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22. Picture of Lipoma 2

Picture of Lipoma (2 of 2)
Image Source: Fitzpatrick's Color Atlas & Synopsis of Clinical Dermatology Klaus Wolff, Richard Allen Johnson, Dick Suurmond Copyright 2005, 2001, 1997, 1993 by The McGraw-Hill Companies. All Rights reserved.
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Familial lipoma syndrome, an autosomal dominant trait appearing in early adulthood, consists of hundreds of slowly growing nontender lesions. Adipositas dolorosa, or Dercum's disease, occurs in women in middle age; there are multiple tender, not circumscribed but rather diffuse fatty deposits. Benign symmetric lipomatosis, which affects middle-aged men, consists of many large nontender, coalescent poorly circumscribed lipomas, mostly on the trunk and upper extremities; they coalesce on the neck and may lead to a “horse-collar” appearance. Shown here are multiple lipomas on the lower arm in a 50-year-old male patient. In this patient lesions were symmetric and were also found on the trunk and lower extremities.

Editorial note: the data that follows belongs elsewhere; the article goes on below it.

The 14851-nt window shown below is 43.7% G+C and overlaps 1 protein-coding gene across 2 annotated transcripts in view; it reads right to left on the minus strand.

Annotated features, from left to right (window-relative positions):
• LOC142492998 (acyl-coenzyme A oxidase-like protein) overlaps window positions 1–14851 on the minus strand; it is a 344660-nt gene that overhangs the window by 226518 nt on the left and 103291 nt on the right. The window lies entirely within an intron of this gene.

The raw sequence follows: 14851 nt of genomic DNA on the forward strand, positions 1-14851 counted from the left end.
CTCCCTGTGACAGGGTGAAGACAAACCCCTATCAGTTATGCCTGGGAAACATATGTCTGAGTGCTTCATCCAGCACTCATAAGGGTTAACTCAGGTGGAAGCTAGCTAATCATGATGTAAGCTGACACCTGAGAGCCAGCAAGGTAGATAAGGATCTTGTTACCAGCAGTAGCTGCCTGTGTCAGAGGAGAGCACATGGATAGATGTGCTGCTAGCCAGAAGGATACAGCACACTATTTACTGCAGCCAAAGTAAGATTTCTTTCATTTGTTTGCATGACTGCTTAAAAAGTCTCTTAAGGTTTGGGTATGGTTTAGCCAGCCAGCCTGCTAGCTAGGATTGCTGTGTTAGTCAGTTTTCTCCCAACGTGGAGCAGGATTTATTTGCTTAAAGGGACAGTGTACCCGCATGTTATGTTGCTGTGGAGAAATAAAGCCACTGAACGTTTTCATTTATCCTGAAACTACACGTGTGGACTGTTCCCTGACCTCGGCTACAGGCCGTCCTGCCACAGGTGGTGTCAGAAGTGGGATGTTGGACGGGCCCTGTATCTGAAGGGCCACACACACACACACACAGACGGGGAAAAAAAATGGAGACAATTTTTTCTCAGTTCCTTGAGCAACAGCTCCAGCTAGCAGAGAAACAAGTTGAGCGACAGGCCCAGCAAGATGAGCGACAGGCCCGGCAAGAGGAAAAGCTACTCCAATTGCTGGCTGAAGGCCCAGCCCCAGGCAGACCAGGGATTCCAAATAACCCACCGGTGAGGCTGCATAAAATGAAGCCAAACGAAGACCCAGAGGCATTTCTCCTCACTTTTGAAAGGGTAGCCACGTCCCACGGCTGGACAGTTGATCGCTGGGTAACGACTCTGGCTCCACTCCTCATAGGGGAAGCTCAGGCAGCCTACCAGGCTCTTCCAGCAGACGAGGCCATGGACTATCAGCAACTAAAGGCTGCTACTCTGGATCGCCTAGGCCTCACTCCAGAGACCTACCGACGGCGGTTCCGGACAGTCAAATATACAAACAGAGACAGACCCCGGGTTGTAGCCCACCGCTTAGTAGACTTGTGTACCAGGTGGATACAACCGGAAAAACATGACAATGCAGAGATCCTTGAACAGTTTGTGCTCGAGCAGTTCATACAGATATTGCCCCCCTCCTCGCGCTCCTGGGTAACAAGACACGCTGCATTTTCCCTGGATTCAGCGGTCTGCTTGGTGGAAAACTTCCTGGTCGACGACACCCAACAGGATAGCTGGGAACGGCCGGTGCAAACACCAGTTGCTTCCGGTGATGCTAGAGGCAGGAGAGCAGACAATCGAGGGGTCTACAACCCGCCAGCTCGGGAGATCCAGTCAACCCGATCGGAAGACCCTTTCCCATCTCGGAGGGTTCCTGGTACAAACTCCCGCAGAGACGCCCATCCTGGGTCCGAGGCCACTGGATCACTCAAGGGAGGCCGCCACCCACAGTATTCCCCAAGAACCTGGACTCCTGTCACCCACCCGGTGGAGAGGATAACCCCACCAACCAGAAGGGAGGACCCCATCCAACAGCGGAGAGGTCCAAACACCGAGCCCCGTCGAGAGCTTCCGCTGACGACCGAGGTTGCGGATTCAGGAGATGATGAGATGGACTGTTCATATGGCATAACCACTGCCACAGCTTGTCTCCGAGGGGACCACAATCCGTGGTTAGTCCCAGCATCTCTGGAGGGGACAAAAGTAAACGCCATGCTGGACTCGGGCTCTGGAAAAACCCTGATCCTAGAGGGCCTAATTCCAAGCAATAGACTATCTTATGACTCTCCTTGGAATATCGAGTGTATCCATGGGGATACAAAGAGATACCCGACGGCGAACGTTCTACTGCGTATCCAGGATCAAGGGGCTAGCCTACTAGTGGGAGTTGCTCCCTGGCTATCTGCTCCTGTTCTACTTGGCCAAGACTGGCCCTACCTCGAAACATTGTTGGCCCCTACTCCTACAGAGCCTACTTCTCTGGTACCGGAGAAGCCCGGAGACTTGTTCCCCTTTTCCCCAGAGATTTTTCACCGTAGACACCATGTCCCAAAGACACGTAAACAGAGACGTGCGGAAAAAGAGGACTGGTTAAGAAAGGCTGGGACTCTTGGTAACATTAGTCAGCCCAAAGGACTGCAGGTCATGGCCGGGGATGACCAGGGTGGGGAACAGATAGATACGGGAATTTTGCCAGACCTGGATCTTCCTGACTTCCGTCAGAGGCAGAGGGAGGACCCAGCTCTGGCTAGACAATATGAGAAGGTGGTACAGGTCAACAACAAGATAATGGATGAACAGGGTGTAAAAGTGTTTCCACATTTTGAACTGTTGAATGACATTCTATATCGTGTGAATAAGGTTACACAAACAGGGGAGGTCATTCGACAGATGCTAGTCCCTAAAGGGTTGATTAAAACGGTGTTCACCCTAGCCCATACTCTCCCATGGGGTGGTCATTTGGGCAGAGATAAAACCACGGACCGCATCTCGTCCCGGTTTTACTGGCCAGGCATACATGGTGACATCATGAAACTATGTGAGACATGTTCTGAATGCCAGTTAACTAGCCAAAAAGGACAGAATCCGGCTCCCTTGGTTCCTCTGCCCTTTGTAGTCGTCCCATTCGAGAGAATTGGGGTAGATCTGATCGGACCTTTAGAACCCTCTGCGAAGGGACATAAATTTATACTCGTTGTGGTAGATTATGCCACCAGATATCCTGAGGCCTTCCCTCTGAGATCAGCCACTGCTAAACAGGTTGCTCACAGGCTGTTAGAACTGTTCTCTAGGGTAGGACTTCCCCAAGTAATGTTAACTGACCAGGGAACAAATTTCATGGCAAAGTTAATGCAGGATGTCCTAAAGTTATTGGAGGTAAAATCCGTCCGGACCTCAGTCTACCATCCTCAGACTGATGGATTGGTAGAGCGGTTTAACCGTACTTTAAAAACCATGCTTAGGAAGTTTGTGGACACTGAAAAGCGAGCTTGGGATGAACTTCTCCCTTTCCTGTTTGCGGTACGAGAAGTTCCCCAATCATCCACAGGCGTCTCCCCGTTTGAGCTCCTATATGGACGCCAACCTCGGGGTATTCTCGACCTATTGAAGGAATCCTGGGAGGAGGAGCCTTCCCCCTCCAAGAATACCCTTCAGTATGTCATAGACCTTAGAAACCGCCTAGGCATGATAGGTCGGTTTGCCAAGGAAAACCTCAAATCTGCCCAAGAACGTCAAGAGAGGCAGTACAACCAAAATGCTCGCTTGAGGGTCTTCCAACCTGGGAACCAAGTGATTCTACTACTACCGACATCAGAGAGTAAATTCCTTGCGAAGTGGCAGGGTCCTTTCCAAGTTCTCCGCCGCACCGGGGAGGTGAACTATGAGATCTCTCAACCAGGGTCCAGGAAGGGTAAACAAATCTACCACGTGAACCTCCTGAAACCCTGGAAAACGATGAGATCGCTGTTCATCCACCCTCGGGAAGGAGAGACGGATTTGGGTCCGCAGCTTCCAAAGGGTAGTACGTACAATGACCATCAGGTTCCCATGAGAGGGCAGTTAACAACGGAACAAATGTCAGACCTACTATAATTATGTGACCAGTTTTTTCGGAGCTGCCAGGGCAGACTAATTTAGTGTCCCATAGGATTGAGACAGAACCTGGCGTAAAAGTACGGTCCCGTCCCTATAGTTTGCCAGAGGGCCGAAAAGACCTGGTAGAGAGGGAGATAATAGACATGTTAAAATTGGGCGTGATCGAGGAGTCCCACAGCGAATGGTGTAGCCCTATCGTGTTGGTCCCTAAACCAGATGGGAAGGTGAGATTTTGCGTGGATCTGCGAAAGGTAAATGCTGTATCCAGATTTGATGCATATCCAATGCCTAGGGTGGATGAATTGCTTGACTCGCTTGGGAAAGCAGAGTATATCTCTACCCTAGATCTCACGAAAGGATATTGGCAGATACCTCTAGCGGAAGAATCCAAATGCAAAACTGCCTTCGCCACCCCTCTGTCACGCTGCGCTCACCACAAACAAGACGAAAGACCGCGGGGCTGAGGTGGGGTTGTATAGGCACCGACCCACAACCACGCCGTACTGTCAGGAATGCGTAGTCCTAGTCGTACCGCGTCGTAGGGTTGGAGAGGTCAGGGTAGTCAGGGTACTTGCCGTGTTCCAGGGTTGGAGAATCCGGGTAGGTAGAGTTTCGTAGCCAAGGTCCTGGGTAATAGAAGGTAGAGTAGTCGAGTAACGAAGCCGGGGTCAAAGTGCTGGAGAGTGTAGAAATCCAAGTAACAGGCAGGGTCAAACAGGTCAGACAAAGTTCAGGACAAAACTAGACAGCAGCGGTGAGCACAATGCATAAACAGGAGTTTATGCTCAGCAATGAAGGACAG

Source: Color Atlas of Pediatric Dermatology Samuel Weinberg, Neil S. Prose, Leonard Kristal Copyright 2008, 1998, 1990, 1975, by the McGraw-Hill Companies, Inc. All rights reserved.

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